Edinburgh Research Explorer

Old and Middle English spellings for OE hw-, with special reference to the ‘qu-’ type: In celebration of LAEME, (e)LALME, LAOS and CoNE

Research output: Chapter in Book/Report/Conference proceedingChapter (peer-reviewed)

Original languageEnglish
Title of host publicationHistorical Dialectology in the Digital Age
EditorsRhona Alcorn, Joanna Kopaczyk, Bettelou Los, Benjamin Molineaux
Place of PublicationEdinburgh
PublisherEdinburgh University Press
Number of pages22
ISBN (Electronic)9781474430562, 9781474430555
ISBN (Print)9781474430531
Publication statusPublished - 30 Jan 2019
EventFirst AMC Symposium hosted by The Angus McIntosh Centre for Historical Linguistics - Edinburgh, United Kingdom
Duration: 9 Jun 201610 Jun 2016


ConferenceFirst AMC Symposium hosted by The Angus McIntosh Centre for Historical Linguistics
CountryUnited Kingdom


There is a wide array of spellings attested from OE through ME and into Older Scots for the initial ‘OE hw-’ cluster in words such as WHEN, WHERE, WHAT, WHO, WHICH. We have isolated 57 different spellings from the earliest attested Old English to ca 1500. They have been gleaned from searches of the DOE Web Corpus, LAEME, eLALME (supplemented by MED) and LAOS. We present:(a) a taxonomy of the 57 spellings, showing what changes (whether phonological or orthographic) are likely to have been involved in creating the shape of each variant. Of the 57 variants 14 begin with ‘q’. Our account of these spellings follows that of Lass & Laing forthcoming and assumes that those of the ‘qu-’ type (without additional ‘h’) represent [kw];(b) a diachronic account of the complex and interchanging patterns of lenition and fortition, including reversals, involved in the history of OE hw- at this period;(c) an excursus on the ‘q’ forms with reference to:(i) geographical distributions (LAEME, eLALME, and cf. Kristensson 1967 and 1995; McIntosh 1969 and Benskin 1989),(ii) alliterative evidence (cf Oakden 1930; McLaughlin 1963; Minkova 2003 and 2004),(iii) the related lenition of original [kw] in e.g. [(h)wik] for ‘quick’ (cf SED and Laker 2002);(d) a CoNE-style etymology of OE hw- showing the changes as listed in CoNE’s Corpus of Changes.This paper celebrates Angus McIntosh’s scholarly legacy, in particular as a medieval dialectologist. We illustrate how the four main electronic resources, in the tradition of LALME, and hosted by AMC, can be used in harness in an integrated scholarly argument.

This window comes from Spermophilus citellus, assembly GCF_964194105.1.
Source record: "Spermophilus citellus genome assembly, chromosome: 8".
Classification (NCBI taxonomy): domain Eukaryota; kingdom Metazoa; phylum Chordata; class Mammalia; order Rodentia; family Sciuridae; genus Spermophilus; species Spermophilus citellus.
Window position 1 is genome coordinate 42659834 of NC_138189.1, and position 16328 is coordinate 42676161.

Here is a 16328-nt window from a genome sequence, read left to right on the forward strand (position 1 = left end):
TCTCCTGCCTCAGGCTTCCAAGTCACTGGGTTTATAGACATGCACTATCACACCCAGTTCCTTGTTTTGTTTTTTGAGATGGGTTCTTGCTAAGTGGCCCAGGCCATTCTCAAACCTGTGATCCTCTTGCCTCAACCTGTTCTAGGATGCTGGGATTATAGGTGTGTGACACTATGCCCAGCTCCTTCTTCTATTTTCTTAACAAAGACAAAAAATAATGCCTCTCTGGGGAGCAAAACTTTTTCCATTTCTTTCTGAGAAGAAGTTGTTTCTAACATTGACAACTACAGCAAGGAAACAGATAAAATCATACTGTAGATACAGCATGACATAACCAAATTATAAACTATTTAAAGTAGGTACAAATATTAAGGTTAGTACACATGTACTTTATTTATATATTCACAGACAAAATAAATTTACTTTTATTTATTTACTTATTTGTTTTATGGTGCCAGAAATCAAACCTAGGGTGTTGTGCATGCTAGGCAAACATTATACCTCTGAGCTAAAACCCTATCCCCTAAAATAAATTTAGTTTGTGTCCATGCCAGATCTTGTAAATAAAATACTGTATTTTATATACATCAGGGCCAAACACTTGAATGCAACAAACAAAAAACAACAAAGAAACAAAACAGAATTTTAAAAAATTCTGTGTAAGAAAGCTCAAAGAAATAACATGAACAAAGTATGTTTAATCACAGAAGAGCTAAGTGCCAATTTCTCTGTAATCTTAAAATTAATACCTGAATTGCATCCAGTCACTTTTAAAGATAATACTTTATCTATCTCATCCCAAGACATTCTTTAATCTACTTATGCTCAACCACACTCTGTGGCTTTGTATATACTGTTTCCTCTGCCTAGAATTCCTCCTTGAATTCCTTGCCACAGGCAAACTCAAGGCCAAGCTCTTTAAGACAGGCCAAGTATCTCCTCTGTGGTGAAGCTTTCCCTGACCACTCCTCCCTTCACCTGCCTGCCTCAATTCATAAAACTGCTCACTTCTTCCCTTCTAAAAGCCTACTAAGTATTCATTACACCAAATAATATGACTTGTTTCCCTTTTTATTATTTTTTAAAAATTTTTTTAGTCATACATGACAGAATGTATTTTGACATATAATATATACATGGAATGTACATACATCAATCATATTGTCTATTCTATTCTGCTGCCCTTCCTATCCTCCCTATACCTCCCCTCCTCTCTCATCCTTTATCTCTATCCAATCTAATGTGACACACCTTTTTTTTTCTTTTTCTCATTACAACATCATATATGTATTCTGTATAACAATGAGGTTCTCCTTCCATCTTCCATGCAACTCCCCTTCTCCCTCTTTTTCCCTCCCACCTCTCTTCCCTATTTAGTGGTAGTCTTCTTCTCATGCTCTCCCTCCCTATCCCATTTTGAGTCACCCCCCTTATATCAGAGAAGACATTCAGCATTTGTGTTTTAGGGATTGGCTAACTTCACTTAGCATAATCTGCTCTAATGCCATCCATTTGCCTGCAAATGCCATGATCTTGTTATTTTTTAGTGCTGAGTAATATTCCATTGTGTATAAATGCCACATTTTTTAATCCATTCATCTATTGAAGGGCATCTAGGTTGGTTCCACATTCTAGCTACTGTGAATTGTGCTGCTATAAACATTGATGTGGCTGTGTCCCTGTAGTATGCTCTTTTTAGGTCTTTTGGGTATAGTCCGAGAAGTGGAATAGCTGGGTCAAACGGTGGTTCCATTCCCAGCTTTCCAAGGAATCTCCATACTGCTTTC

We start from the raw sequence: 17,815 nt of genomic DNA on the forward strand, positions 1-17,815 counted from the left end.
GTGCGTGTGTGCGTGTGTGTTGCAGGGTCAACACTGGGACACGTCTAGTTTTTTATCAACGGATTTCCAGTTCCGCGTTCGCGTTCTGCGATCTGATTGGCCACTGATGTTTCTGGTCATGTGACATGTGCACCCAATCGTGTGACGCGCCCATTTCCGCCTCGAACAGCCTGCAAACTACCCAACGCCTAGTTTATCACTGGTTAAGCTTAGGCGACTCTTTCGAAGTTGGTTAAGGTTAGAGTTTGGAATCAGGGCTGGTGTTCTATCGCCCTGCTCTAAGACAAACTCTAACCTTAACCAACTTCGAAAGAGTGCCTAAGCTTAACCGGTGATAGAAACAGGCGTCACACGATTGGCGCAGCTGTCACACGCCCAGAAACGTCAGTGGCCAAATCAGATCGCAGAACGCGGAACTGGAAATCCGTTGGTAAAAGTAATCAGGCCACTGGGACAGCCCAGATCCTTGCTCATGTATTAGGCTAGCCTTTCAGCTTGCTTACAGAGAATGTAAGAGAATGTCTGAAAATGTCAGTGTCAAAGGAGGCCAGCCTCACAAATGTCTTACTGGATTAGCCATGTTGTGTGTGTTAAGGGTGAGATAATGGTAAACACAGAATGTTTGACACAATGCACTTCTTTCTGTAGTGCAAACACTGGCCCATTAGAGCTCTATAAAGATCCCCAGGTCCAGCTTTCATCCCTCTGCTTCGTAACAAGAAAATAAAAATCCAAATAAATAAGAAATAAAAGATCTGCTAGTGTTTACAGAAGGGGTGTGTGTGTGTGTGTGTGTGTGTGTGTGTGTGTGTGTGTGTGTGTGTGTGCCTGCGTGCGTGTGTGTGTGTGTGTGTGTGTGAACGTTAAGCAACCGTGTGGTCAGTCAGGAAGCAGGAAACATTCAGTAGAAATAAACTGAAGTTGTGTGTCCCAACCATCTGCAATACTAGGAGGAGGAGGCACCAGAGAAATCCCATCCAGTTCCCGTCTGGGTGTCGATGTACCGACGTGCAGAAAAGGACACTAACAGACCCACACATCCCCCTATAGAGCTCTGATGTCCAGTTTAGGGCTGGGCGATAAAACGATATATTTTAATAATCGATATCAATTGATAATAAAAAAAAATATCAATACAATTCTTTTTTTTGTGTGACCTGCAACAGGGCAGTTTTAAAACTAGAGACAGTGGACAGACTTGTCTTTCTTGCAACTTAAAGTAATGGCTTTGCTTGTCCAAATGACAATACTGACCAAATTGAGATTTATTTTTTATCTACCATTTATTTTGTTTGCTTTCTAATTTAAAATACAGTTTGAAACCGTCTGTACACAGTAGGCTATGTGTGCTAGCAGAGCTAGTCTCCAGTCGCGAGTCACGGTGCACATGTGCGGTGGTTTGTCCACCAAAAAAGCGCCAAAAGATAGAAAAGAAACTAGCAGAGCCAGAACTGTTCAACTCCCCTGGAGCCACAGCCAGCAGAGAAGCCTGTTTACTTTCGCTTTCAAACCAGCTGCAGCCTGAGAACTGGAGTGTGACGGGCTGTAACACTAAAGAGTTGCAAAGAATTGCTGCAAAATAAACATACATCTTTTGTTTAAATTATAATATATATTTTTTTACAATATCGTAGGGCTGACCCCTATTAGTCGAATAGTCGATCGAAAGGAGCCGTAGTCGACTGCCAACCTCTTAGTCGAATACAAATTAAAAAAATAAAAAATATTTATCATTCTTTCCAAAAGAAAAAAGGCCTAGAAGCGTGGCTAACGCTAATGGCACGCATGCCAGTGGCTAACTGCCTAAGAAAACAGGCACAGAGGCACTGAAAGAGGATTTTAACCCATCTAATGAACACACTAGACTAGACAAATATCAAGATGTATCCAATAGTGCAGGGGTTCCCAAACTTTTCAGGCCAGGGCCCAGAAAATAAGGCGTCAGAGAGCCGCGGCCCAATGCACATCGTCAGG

Research areas

  • hw-, 'q-' spellings, Middle English, LAEME, eLALME, LAOS, CoNE, fortition, lenition


First AMC Symposium hosted by The Angus McIntosh Centre for Historical Linguistics


Edinburgh, United Kingdom

Event: Conference

ID: 79666529